The REACH Candidate List, a list of substances of very high concern (SVHC) as determined by the European Chemicals Agency (ECHA), has been updated over twenty-five times. In forming this list, substances are proposed by EU member states or by ECHA itself, at the request of the European Commission. Upon detailed review and unanimous consent, the substance may become a substance of very high concern.
Because the goal of including a substance on the Candidate list is to promote replacement by less dangerous substances or technologies where technically and economically feasible alternatives are available, businesses should ensure that they have the tools and process in place to identify them quickly.
Additionally, ensuring that the inherent risks of SVHC are controlled through a product’s lifecycle is key to not only compliance, but also to reassure customers and partners alike.
Understanding the basics of SVHC can provide context on how and why they are becoming more important than ever for businesses to monitor.
EU’s History of Monitoring Dangerous Substances
In 1967, The European Economic Community, a forerunner to the EU and European Commission enacted Directive 67/548/EEC on the approximation of laws, regulations and administrative provisions relating to the classification, packaging and labeling of dangerous substances. This Directive, also known as the “Dangerous Substances Directive,” sets requirements for communication of the dangers of substances based upon their classification (e.g. explosive, flammable, toxic, etc.) via material safety data sheets, MSDS. It issues safety recommendations for the substances, as well as establishes requirements for labeling and packaging. Furthermore, certain substances were deemed to be carcinogenic, mutagenic, or toxic for reproduction. This set the basis for REACH and the evaluation of a substance for the Candidate List. The Dangerous Substances Directive was repealed and replaced by Regulation (EC) 1272/2008, classification, labeling and packaging of substances and mixtures (CLP) in 2015.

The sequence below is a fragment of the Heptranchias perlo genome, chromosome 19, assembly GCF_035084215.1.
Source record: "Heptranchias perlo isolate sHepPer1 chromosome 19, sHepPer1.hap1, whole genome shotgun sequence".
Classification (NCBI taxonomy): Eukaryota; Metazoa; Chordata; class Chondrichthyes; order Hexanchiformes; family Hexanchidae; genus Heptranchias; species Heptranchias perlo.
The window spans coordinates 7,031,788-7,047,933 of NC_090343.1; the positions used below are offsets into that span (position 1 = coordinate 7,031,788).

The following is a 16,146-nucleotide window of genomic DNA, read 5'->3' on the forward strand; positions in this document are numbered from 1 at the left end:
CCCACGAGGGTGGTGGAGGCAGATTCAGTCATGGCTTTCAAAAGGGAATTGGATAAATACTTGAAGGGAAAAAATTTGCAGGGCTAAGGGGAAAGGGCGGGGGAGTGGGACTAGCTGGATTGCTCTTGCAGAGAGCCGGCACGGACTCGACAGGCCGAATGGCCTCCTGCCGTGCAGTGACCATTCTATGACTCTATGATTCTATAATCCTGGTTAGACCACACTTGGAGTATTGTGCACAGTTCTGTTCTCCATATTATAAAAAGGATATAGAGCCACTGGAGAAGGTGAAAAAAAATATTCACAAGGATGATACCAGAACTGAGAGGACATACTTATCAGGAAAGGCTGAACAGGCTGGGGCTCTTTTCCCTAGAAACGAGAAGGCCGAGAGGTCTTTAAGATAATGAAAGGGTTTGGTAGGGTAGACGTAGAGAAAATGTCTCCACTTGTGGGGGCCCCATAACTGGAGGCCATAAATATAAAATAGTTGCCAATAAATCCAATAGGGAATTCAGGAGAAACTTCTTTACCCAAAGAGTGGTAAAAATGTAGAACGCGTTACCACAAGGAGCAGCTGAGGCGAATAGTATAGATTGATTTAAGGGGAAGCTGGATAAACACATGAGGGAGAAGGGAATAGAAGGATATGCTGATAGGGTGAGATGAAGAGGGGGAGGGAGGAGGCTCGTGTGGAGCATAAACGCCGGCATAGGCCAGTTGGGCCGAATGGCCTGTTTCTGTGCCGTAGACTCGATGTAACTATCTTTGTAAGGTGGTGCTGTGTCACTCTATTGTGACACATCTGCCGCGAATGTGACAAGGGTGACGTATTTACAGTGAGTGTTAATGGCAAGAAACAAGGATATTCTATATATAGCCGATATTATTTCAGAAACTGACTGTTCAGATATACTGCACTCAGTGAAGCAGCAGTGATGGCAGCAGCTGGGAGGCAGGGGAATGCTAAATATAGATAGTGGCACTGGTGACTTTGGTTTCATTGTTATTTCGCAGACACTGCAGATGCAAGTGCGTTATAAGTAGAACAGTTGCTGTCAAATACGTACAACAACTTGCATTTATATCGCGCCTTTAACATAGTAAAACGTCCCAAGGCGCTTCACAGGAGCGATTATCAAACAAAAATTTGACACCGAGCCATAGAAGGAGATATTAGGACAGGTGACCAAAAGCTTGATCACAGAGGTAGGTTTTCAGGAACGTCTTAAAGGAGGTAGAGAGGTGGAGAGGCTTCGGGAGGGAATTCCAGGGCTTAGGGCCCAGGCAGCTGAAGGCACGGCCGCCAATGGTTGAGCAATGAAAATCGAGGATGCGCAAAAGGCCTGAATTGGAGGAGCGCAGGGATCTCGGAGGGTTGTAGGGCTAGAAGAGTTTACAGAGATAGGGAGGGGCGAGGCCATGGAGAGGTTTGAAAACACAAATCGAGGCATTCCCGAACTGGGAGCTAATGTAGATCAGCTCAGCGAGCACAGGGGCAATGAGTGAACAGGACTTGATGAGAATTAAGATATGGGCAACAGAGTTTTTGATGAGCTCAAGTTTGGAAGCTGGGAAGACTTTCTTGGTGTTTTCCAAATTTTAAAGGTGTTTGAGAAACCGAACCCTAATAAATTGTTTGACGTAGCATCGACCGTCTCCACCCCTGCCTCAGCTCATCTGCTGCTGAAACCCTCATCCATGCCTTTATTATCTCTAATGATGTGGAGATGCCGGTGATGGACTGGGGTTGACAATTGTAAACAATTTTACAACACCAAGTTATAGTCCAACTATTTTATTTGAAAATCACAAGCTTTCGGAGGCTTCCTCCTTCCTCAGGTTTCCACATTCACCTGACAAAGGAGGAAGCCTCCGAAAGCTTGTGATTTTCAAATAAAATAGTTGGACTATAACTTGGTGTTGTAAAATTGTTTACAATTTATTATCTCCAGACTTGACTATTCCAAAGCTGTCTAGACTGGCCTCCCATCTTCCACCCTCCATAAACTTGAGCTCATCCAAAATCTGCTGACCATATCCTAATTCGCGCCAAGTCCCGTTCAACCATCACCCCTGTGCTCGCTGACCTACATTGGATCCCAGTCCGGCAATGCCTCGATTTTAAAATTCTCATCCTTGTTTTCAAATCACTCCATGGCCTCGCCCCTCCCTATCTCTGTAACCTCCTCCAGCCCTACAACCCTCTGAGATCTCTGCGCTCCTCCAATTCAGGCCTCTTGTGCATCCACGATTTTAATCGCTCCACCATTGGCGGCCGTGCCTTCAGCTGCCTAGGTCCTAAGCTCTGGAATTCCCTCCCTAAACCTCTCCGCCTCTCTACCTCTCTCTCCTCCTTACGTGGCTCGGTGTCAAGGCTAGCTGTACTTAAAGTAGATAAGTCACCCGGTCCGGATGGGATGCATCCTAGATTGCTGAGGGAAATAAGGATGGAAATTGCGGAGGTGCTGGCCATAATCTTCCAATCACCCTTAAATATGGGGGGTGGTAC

Defining Characteristics of an SVHC
Article 57 of the REACH Regulation (EC 1907/2006) identifies the criteria for SVHC. The criteria are based upon classification as either,
(a) carcinogenic: cancer causing,
(b) mutagenic: gene/DNA damaging, or
(c) toxic to reproductive health: having an adverse effect on fertility or causing developmental damage to an unborn child
as determined by the Dangerous Substances Directive and its successor, CLP. In the criteria, CLP assigns the substance to either category 1 or category 2, depending on the available evidence of the substance’s toxicity.
Specifically, substances demonstrating a causal relationship to cancer based upon epidemiological and/or animal studies would be considered category 1 carcinogens. Substances that show a causal relationship, but with incomplete or less conclusive evidence and fewer studies completed are considered category 2 carcinogens.
Specific criteria in the REACH Directive provide the basis for inclusion and are cited in Article 57 of the directive. The criteria for inclusion are indicated on the Candidate List and must demonstrate that the substance is either:
(a) persistent, bioaccumulative, and toxic (PBT)